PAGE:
NCPA - National Center for Policy Analysis


February 24, 2006

Nicotine has many effects including a semi-permanent change in the way the nerves it stimulates talk to each other. The result is that those nerves are uncomfortable without it, and the owners of those nerves become addicted to smoking, says the European Respiratory Journal (ERJ).

Just how many cigarettes an addict needs seems to vary from person to person, but the reason for addiction is genetics -- specifically the enzyme CYP2A6, says ERJ:

  • It is part of the family of toxin-destroying enzymes known as the cytochrome P450s, and one of its jobs is to convert nicotine into a less harmful chemical called continine that can then be excreted.
  • However, the gene that encodes CYP2A6 comes in three varieties that result in a different form of the enzyme, and, on top of that, some people lack the gene altogether.

A study that looked at 200 regular smokers over the age of 50 to see if the particular varieties of CYP2A6 could be correlated with their smoking habits showed that there was, in fact, a connection. According to researchers:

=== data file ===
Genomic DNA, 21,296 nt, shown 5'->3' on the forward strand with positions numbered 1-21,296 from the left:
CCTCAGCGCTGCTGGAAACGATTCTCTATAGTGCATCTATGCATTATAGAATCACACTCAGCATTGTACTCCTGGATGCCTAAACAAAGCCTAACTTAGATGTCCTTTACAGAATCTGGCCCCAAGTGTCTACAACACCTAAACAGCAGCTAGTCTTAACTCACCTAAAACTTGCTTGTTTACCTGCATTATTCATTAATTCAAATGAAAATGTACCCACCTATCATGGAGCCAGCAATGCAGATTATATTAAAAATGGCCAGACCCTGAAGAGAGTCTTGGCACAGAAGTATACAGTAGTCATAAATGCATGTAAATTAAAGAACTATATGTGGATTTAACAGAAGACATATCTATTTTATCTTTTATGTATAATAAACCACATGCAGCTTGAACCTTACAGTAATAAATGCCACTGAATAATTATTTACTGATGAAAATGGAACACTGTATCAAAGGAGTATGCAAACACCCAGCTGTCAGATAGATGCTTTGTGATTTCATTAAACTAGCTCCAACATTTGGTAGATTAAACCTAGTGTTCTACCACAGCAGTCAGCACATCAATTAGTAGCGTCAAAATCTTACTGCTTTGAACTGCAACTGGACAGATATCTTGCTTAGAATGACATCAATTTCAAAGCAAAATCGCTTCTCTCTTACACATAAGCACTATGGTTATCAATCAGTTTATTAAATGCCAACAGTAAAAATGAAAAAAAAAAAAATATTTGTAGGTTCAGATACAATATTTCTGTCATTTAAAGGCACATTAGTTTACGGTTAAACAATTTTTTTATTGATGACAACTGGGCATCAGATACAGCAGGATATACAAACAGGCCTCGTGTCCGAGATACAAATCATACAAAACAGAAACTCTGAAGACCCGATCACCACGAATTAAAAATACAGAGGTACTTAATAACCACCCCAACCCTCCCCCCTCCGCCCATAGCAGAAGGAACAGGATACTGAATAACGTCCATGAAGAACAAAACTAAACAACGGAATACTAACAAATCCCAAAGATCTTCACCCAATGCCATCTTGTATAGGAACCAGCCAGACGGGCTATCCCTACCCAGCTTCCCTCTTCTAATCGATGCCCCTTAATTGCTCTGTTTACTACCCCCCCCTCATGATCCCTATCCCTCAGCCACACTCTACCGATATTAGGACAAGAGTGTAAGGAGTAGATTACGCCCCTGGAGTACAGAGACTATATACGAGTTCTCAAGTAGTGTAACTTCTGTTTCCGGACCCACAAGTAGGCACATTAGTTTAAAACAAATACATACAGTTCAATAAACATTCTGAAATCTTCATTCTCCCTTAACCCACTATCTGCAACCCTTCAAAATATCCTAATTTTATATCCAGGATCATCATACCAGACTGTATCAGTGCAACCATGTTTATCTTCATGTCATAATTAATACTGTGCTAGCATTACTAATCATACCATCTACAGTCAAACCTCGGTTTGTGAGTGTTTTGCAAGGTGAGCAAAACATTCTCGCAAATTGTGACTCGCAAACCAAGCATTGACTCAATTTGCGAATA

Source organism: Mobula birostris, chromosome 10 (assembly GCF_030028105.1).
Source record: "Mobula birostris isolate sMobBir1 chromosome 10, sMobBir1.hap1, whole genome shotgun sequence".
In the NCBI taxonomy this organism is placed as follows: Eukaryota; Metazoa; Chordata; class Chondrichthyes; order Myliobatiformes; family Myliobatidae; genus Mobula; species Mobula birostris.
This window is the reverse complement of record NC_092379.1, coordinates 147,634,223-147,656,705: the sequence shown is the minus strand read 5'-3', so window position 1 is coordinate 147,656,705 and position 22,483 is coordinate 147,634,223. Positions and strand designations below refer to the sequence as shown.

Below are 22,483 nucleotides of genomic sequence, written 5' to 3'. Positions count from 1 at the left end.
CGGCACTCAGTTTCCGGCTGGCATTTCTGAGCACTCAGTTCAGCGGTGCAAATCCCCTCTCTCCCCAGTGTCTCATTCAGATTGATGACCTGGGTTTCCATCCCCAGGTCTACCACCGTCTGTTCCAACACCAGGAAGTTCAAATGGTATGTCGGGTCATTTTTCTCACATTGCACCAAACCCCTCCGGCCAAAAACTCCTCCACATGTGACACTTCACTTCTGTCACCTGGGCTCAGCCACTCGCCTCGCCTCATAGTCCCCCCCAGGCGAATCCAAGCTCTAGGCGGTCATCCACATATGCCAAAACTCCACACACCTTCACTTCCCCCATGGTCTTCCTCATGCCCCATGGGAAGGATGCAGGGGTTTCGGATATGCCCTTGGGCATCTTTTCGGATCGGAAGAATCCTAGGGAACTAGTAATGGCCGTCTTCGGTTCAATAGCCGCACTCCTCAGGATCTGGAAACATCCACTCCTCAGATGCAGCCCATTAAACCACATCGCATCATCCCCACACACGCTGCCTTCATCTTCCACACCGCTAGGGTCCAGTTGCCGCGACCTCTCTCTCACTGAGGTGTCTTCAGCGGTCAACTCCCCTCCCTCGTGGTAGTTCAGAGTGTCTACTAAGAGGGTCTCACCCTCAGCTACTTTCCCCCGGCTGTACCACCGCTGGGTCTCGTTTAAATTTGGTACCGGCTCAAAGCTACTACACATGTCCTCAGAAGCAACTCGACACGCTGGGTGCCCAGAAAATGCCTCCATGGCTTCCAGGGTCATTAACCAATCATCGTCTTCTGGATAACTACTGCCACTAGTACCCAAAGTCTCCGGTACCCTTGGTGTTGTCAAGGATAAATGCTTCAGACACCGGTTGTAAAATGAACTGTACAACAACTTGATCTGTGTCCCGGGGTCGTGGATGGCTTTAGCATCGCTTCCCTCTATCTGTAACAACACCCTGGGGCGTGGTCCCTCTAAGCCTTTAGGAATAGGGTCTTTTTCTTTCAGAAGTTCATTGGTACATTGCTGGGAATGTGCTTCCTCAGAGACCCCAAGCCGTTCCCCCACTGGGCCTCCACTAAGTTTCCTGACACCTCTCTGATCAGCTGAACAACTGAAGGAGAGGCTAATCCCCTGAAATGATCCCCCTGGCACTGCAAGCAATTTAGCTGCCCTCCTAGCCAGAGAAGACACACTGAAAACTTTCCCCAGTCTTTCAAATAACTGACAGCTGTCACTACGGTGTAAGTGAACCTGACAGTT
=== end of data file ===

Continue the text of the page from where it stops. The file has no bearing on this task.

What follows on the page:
• Those with two copies of the most common form of the gene (one copy inherited from each parent) smoked most, those with rarer forms smoked less and those completely without the enzyme smoked least.
  • That, paradoxically, is because the most common form of the enzyme is also the most effective at detoxifying nicotine, while an absence of CYP2A6 means that the drug must be detoxified by other, slower routes.
  • In people with effective enzymes, nicotine vanishes rapidly, so they need another cigarette sooner; if the enzyme is less effective, fewer cigarettes are needed to keep the nicotine level up.

Furthermore, this means that what natural selection has favored as healthy may end up killing you faster, says ERJ.

Source: Editorial, "Smoking out the truth," Economist, January 28, 2006; based upon: Hidetoshi Nakamura et al, "Limitation of cigarette consumption by CYP2A6*4, *7 and *9 polymorphisms," European Respiratory Journal, February 2006.

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